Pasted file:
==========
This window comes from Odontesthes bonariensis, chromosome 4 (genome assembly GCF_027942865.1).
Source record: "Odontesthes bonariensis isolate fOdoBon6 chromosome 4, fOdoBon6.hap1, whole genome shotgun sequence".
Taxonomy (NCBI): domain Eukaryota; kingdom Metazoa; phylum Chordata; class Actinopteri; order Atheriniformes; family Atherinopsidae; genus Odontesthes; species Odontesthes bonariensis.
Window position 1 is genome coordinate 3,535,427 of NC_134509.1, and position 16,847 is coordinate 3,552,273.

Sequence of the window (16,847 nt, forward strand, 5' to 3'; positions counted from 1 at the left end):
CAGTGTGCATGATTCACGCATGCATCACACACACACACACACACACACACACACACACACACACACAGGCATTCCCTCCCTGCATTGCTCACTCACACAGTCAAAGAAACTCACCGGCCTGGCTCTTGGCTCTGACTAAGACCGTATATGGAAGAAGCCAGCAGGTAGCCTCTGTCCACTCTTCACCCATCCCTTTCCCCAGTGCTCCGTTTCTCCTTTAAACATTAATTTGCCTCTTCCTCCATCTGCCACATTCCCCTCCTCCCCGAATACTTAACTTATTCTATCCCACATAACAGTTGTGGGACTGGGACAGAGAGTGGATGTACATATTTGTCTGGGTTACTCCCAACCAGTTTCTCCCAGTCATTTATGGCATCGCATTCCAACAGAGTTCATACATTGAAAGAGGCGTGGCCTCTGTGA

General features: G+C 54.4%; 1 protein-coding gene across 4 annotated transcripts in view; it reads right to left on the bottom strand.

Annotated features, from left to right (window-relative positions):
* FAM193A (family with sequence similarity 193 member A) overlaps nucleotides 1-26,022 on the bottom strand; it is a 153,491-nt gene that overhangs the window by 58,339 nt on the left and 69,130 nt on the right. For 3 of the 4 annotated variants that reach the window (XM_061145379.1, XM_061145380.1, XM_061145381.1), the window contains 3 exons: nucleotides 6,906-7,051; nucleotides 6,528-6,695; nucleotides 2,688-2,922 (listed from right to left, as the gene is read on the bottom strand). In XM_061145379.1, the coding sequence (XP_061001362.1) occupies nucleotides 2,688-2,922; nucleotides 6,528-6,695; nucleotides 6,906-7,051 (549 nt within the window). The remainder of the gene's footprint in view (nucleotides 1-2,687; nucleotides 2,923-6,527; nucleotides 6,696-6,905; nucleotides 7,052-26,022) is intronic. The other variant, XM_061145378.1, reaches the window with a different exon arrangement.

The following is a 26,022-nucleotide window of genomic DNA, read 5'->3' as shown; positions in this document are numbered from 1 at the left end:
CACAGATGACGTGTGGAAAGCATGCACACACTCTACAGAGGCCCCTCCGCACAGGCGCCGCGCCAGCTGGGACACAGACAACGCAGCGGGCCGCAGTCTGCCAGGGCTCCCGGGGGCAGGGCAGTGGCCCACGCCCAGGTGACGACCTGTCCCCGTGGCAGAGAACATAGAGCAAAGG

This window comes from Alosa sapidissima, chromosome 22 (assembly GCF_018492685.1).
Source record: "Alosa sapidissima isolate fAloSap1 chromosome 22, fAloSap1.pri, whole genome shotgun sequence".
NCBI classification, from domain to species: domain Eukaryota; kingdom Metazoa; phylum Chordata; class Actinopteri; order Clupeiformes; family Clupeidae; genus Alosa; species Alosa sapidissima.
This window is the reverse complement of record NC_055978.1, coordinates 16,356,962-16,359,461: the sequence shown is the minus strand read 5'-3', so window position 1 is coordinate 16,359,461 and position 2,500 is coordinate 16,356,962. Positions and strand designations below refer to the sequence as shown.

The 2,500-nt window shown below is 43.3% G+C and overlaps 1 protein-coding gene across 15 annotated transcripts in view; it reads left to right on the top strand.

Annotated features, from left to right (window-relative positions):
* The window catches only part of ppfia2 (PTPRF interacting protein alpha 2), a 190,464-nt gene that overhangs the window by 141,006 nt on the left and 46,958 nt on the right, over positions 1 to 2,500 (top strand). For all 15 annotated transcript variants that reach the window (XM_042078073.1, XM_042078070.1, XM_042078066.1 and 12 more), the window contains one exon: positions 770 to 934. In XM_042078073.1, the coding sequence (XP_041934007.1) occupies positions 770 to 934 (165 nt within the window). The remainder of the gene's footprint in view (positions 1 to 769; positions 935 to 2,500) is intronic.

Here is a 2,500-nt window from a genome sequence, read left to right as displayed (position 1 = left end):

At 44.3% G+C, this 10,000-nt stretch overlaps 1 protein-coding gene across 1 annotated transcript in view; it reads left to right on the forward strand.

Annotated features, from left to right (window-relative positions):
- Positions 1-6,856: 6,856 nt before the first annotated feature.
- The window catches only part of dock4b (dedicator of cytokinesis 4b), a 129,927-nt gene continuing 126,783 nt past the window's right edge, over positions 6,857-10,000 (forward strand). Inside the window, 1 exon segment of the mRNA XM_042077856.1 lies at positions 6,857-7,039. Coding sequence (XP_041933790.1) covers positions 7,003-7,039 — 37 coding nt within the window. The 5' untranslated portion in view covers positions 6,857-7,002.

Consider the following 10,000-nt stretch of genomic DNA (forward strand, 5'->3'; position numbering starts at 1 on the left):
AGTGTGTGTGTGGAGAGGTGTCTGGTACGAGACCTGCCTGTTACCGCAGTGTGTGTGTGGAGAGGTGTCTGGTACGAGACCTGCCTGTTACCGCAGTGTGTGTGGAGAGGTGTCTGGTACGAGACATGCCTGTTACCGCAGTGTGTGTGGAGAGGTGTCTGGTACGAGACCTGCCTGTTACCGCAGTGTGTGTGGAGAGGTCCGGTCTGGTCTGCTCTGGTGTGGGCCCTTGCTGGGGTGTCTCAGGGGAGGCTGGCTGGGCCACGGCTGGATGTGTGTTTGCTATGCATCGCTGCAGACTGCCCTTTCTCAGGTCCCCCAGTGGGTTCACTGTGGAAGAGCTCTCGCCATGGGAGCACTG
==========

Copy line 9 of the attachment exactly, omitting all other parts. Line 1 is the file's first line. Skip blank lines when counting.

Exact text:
* FAM193A (family with sequence similarity 193 member A) overlaps nucleotides 1-26,022 on the bottom strand; it is a 153,491-nt gene that overhangs the window by 58,339 nt on the left and 69,130 nt on the right. For 3 of the 4 annotated variants that reach the window (XM_061145379.1, XM_061145380.1, XM_061145381.1), the window contains 3 exons: nucleotides 6,906-7,051; nucleotides 6,528-6,695; nucleotides 2,688-2,922 (listed from right to left, as the gene is read on the bottom strand). In XM_061145379.1, the coding sequence (XP_061001362.1) occupies nucleotides 2,688-2,922; nucleotides 6,528-6,695; nucleotides 6,906-7,051 (549 nt within the window). The remainder of the gene's footprint in view (nucleotides 1-2,687; nucleotides 2,923-6,527; nucleotides 6,696-6,905; nucleotides 7,052-26,022) is intronic. The other variant, XM_061145378.1, reaches the window with a different exon arrangement.